Healthcare technology and services company CoverMyMeds LLC has received a $250,000 investment commitment from JumpStart Ventures to develop its application for automated submission of requests to cover patient prescriptions that have been rejected by insurers.
The Twinsburg, Ohio, company has developed Web- and phone-based tools that speed up and automate the submission of Prior Authorization requests to health insurance plans. Insurers require these requests and other coverage determination forms to be submitted after they reject a patient’s prescription.
Before CoverMyMeds, doctors’ offices and pharmacies submitted their requests manually, which could be an expensive or frustrating process. The hassle factor caused some doctors and pharmacies to forgo submitting the requests, so some patients went without needed medications.
Tools developed by CoverMyMeds cut the request submissions process by at least 70 percent to five minutes. The company will use its investment from investment the arm of venture developer JumpStart Inc. to refine its product and begin to integrate it with doctor, pharmacy and insurer work flows.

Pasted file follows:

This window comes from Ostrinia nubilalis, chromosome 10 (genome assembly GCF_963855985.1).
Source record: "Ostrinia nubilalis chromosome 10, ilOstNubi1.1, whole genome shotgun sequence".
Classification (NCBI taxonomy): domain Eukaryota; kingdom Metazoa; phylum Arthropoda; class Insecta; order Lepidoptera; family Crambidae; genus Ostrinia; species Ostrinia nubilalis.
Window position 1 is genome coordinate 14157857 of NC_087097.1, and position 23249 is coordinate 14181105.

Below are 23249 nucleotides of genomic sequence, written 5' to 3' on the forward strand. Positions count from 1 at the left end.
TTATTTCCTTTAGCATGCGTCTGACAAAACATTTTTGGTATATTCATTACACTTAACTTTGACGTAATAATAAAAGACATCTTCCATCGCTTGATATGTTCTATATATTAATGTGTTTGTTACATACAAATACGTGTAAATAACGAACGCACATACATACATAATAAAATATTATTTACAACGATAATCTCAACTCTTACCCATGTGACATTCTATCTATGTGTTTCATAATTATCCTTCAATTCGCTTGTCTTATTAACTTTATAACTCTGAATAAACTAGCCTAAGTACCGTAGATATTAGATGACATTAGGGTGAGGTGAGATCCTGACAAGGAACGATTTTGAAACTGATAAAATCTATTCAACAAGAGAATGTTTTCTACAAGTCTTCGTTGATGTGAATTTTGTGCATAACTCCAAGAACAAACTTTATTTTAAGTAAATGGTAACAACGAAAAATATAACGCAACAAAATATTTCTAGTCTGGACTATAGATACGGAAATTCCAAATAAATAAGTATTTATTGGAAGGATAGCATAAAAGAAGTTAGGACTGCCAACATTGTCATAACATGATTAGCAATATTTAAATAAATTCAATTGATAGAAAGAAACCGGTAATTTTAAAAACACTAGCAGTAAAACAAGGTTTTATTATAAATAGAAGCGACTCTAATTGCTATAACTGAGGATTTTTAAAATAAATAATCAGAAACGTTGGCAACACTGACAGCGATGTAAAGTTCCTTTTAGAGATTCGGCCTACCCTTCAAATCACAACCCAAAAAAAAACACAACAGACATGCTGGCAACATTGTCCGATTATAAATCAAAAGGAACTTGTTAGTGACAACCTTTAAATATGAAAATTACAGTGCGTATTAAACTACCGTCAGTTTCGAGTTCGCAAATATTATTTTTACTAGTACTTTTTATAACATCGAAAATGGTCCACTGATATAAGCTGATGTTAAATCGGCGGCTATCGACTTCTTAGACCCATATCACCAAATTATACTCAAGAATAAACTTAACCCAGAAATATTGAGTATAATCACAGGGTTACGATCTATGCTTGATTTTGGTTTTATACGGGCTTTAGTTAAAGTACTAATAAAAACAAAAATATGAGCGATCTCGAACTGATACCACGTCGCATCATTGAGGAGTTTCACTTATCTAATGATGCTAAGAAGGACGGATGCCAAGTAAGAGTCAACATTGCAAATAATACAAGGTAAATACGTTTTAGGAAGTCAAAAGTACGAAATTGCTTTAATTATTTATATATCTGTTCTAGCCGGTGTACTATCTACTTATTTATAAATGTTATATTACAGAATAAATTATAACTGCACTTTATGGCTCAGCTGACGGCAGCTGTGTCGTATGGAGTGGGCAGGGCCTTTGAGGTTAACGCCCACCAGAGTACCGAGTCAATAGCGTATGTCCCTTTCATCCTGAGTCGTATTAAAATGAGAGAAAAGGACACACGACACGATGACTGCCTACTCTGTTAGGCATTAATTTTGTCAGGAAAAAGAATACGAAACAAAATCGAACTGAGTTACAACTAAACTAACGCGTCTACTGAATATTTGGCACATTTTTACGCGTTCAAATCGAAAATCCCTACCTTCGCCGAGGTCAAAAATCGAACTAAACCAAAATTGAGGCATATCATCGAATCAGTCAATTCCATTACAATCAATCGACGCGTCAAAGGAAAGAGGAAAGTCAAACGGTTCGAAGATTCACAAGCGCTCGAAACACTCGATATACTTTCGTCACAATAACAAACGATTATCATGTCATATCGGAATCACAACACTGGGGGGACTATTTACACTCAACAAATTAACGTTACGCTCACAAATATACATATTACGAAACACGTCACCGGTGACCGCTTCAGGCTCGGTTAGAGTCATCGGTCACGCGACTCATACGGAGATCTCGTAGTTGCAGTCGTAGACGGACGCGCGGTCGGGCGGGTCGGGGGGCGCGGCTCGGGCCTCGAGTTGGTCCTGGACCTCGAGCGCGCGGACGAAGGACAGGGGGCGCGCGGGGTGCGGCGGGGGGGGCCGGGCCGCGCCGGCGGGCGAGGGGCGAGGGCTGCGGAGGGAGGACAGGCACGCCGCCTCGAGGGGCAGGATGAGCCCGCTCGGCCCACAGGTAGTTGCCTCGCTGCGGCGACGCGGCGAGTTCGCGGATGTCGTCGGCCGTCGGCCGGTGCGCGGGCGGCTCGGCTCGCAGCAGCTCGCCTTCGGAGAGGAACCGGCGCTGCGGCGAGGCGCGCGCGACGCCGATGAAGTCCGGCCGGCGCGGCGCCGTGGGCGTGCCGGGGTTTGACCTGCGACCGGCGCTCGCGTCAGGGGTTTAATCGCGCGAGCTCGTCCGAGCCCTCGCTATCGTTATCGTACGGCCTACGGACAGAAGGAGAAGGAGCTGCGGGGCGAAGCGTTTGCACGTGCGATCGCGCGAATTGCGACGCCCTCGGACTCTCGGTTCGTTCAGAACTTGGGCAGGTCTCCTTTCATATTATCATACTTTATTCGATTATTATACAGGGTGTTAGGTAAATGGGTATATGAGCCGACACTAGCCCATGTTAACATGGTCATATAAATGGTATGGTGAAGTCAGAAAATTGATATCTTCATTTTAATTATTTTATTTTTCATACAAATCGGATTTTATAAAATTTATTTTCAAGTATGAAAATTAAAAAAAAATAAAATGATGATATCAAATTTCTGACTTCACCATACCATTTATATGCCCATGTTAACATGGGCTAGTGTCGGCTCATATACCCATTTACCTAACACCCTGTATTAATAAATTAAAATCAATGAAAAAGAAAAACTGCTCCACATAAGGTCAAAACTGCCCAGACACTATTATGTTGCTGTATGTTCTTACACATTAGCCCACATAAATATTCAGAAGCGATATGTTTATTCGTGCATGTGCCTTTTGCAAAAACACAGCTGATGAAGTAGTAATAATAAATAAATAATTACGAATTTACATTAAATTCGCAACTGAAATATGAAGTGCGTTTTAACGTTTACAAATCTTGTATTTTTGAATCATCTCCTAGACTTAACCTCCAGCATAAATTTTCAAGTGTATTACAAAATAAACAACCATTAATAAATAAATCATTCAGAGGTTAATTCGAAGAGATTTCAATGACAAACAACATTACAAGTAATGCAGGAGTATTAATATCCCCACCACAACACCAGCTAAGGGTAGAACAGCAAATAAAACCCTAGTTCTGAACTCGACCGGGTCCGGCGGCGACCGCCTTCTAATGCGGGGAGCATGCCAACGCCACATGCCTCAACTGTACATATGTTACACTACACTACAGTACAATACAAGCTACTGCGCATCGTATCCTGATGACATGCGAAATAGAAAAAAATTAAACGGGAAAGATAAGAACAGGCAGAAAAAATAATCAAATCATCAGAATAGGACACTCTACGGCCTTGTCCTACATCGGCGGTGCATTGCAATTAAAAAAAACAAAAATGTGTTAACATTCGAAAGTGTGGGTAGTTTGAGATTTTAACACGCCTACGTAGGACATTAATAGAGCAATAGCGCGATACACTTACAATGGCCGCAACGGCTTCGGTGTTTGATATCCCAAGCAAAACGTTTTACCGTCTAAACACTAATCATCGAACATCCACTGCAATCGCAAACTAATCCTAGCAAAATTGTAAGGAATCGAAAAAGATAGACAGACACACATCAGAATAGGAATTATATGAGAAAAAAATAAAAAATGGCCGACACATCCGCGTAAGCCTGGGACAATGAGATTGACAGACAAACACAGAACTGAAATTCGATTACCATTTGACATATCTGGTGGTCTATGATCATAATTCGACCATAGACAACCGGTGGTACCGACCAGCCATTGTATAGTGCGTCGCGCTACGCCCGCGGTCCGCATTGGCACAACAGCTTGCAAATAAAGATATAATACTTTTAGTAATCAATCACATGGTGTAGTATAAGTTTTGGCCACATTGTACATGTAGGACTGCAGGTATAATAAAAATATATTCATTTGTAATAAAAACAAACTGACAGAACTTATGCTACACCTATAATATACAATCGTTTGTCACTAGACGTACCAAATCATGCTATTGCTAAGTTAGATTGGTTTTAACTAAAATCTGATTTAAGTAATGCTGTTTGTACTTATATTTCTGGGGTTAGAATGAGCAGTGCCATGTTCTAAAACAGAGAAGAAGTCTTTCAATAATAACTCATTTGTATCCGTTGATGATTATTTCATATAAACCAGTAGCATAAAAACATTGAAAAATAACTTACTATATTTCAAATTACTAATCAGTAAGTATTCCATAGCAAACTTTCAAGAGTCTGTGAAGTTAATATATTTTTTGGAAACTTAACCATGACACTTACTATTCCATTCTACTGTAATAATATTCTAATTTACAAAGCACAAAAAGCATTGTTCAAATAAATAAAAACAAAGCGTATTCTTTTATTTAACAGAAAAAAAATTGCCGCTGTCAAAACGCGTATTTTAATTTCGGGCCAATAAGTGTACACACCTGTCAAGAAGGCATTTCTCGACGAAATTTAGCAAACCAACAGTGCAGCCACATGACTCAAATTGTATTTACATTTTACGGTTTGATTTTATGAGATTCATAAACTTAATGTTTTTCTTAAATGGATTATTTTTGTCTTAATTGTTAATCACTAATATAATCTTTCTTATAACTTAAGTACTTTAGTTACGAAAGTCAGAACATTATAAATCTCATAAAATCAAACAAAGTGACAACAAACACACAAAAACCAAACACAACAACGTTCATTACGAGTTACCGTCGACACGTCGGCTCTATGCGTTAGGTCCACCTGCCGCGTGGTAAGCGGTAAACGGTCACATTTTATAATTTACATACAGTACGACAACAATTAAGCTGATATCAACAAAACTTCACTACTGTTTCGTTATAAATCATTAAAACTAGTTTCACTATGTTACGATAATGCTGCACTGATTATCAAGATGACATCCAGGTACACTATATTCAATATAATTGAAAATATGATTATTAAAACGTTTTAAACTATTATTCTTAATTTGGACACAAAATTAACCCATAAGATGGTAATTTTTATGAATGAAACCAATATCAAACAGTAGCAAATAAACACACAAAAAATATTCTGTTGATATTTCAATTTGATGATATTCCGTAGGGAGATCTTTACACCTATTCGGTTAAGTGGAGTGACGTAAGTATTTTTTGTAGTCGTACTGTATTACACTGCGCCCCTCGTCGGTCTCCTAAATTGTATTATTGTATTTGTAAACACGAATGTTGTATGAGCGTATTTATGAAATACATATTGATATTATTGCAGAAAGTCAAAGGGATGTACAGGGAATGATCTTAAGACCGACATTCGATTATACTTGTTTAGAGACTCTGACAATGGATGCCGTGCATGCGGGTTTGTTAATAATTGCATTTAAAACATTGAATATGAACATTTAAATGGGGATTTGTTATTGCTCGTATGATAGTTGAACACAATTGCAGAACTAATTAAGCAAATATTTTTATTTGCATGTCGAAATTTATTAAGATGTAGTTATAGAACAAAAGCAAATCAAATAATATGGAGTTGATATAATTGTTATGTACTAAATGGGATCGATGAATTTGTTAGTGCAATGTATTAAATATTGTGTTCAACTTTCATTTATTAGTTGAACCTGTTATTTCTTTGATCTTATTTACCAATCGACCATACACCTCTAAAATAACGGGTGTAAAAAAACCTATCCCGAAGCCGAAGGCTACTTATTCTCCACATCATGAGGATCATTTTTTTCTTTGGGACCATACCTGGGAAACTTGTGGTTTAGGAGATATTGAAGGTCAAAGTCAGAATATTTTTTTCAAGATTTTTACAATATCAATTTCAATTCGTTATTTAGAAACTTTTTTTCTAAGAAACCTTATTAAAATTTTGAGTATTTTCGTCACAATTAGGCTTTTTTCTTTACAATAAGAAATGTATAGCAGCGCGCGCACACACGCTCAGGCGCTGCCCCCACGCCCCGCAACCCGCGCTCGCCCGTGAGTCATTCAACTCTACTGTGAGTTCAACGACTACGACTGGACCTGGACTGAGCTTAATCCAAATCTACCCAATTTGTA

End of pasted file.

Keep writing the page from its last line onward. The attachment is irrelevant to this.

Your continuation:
“CoverMyMeds offers pharmacies and physicians a simple, easy-to-use solution to a complex problem,” said CoverMyMeds cofounder Sam Rajan, in a JumpStart release. “Because of this, the value proposition to our clients is the ability to capture lost revenue at a very reasonable cost.”
Rajan and Alan Scantland, also a CoverMyMeds cofounder, previously served on the senior management team at MemberHealth, a pharmacy benefits management company in Solon. The two led a management team that grew the company from $55 million to $1.3 billion by 2007 when it was acquired by Universal American Financial Corp. for $630 million.
With the CoverMyMeds investment, JumpStart ended its fiscal year having made 13 investments — the most of any year since its 2004 inception. JumpStart Ventures invests in early-stage Northeast Ohio companies that have the potential to generate between $30 million to $50 million in revenues in five-to-seven years.